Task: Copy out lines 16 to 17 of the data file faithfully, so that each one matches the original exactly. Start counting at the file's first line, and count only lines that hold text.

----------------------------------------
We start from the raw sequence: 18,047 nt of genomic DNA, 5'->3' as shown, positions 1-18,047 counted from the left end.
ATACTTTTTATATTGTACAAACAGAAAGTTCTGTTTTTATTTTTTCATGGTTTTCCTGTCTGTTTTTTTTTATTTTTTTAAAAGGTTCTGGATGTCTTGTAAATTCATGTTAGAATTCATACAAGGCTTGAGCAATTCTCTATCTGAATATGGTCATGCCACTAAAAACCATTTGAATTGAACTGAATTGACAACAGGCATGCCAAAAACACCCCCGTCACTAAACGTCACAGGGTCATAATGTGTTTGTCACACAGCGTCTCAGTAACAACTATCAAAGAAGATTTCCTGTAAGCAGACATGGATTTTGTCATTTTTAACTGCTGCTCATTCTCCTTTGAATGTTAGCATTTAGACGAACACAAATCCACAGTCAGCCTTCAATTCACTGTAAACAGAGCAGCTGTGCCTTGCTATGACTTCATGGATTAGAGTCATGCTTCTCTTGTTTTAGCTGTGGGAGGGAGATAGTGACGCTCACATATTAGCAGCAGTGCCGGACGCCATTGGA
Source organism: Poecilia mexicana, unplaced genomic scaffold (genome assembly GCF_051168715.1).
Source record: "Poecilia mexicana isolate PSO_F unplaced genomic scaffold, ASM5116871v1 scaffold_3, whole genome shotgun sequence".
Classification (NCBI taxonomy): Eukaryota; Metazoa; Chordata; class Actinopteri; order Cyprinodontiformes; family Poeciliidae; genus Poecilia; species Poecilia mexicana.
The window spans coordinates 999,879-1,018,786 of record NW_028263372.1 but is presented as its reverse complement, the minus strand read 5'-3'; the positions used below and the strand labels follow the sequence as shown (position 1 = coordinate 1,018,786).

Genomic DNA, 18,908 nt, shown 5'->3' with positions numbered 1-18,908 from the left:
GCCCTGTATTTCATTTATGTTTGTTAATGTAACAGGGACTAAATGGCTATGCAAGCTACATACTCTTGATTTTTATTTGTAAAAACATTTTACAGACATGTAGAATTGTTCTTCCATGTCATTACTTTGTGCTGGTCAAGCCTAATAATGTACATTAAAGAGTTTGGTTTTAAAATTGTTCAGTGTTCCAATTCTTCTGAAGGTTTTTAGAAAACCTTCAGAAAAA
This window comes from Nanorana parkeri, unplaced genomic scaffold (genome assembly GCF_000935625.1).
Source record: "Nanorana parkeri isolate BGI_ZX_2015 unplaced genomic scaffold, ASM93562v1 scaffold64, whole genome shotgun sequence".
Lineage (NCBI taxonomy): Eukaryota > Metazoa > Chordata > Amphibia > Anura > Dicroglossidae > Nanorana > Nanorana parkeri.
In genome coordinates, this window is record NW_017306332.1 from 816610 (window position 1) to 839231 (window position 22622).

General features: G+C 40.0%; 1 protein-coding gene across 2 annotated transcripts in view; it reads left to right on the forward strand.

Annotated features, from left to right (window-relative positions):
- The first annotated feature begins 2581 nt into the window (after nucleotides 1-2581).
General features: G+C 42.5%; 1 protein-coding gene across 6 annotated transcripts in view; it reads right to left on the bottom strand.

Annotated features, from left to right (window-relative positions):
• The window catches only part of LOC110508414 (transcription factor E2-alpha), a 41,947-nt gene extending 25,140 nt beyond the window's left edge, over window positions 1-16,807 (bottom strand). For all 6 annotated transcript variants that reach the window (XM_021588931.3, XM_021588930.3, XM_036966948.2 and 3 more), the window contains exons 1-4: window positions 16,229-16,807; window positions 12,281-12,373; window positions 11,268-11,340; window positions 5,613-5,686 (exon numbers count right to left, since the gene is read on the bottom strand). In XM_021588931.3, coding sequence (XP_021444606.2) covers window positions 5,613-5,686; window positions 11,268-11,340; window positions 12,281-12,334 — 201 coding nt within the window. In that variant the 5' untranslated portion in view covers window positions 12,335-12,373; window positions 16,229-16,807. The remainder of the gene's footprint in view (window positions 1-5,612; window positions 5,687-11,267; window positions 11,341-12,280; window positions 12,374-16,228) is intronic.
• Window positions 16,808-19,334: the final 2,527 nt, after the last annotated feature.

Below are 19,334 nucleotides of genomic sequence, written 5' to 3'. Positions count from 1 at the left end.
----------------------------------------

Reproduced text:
General features: G+C 42.5%; 1 protein-coding gene across 6 annotated transcripts in view; it reads right to left on the bottom strand.

Annotated features, from left to right (window-relative positions):